INTEGRATION. 1992 Jun; (32):22-3.By January 1992, almost 450,000 AIDS cases had been reported to the Global Program on AIDS of the World Health Organization (GPA/WHO), but the estimated number of adult cases was 1.5 million based on about 1000 available HIV serological survey data and HIV data bases. 2 million people in the Americas, 1/2 million in Western Europe, over 6.5 million in Sub=Saharan Africa, and 1 million in South and Southeast Asia have been infected since the pandemic started. In North America and Western Europe, the incidence has been declining since the mid-1980s (50,000 cases/year in the US, several times more in the early 1980s). During 1991 in sub=Saharan Africa, 200,000 adult AIDS cases occurred in accordance with the 10-years latency of the disease. The estimated figures of HIV infection as of early 1992 were 5-7 million men and 3-5 million women with 1.5 million full-blown AIDS cases, 90% of whom have died. In sub-Saharan Africa, 1 out of 3 children born to infected mothers become infected, and almost 1 million infected children have been born in the world since the pandemic started. The peak incidence of AIDS cases is expected in the mid-1990s in developed countries because of high HIV infection rate in the early 1980s. A steady increase of heterosexual transmission is projected depending on the effectiveness of HIV/AIDS prevention programs. In developing countries, AIDS cases and attendant mortality are expected to increase substantially in the 1990s and beyond with AIDS becoming the leading cause of death among adults in productive life. In sub-Saharan African cities, HIV seropositivity may range from under 10% to 30% in the 15-49 age group. The improvement of surveillance and estimation methods of HIV/AIDS prevalence is a prerequisite of AIDS programs of health care systems.
[Unpublished] 1991. Presented at the 119th Annual Meeting of the American Public Health Association [APHA], Atlanta, Georgia, November 11-14, 1991. 46,  p.The effects of the aftermath of the August 2nd, 1990 Iraqi invasion of Kuwait, the UN Security Council imposed sanctions, and the UN military offensive against Iraq on Iraq's maternal and child health sector and its public health infrastructure are examined. A review of the UN sanctions and dates of implementation are provided. A series of international responses ensued and are described. By February 1991, Baghdad had <5% of a normal water supply and the system was in collapse. Families, particularly women and children, suffered food shortages including infant formula, burns from makeshift cooking devices, e.g., epidemiologic and disease reporting ceased, drugs and vaccines were in short supply or absent, and sanitation and sewage systems were dysfunctional. It is concluded that OAS and US action against Haiti in the form of sanctions and military action would place a tremendous burden on the poor, and it is suggested that careful consideration be given before steps are taken. Also, discussed is the modern method of conflict resolution which is fueled by weapons technology and the profit incentive. There is a called to action for developing a realistic conception framework for the study and conduct of relationships with nations. There is a need to guide change peacefully and to resolve conflict without threat to life and the public's health, human environment, and ecosystem. The modern weapons technology and the protocols allowable under the UN Charter did not accomplish this in Iraq.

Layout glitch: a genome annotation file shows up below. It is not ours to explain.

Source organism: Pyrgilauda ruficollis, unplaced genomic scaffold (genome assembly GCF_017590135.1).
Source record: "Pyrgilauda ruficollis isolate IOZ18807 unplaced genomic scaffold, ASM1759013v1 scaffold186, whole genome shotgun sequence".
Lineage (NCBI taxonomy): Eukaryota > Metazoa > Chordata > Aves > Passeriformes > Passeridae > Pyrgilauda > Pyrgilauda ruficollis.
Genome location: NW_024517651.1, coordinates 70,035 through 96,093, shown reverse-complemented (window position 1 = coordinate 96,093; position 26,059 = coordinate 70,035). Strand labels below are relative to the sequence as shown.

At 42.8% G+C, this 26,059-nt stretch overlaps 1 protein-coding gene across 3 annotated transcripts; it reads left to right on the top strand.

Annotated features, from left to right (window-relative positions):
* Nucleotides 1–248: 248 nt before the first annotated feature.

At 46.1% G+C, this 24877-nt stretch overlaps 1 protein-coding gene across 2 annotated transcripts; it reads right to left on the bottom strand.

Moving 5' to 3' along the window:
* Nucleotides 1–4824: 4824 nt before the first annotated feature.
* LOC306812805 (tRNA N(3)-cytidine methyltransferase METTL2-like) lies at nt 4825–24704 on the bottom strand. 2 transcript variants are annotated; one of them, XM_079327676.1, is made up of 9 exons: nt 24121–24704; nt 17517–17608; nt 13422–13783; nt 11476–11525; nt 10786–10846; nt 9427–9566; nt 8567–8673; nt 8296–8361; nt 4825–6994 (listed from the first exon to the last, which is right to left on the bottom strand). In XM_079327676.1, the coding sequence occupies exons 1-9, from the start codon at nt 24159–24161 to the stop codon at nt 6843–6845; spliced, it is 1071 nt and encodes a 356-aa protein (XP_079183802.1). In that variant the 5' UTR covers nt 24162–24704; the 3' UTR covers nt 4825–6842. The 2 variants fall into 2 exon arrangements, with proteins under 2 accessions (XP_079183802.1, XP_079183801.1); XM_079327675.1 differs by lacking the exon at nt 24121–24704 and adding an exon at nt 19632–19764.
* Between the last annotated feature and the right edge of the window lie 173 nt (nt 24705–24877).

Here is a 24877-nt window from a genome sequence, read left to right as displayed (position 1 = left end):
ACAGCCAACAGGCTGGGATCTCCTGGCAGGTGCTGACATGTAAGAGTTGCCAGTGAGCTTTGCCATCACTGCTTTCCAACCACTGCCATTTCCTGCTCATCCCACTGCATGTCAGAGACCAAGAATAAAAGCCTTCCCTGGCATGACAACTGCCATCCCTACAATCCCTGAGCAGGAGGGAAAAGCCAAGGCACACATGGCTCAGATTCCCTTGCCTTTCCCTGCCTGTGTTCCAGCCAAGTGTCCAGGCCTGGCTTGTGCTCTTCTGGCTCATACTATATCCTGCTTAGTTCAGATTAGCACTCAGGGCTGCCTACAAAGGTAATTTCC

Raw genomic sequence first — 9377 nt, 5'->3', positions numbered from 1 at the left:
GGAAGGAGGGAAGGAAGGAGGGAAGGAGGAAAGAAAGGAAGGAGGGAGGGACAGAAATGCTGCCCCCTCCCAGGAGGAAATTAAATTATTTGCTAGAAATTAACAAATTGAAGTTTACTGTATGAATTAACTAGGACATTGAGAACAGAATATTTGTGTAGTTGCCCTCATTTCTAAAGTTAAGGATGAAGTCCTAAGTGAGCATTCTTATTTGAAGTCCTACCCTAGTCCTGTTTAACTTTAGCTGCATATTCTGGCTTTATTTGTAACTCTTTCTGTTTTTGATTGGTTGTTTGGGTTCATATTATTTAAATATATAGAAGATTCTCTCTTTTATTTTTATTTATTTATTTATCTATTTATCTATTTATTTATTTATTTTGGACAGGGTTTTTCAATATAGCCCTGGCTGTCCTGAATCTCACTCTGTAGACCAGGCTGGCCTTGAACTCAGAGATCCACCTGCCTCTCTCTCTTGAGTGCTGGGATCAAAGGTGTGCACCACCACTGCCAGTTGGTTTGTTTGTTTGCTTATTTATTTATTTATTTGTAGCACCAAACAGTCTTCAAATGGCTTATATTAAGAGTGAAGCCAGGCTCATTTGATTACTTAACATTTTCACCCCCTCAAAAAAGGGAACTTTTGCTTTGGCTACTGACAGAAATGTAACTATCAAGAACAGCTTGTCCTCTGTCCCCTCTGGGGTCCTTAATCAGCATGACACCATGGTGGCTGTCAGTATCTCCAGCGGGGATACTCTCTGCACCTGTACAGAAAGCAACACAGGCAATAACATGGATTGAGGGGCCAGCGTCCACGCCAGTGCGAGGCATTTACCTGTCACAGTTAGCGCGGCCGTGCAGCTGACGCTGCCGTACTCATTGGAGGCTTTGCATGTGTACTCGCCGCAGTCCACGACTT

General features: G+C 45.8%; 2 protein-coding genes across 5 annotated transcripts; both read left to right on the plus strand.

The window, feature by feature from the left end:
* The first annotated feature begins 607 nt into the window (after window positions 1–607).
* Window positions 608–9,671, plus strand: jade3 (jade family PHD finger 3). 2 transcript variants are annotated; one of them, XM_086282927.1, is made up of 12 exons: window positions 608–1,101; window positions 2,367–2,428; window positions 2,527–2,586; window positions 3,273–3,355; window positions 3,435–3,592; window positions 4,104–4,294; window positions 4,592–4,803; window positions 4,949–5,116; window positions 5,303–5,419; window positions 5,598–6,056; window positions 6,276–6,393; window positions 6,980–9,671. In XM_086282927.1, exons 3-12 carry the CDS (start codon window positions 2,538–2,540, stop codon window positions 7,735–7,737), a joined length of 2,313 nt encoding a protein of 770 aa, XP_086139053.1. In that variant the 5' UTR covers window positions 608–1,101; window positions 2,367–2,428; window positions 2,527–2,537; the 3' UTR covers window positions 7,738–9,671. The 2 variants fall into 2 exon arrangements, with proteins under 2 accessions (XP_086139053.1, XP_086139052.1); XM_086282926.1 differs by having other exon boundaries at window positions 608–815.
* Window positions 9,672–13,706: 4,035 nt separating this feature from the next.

[Child mortality in the developing countries of Africa] Smertnost detei v razvivaiushchikhsia stranakh Afriki.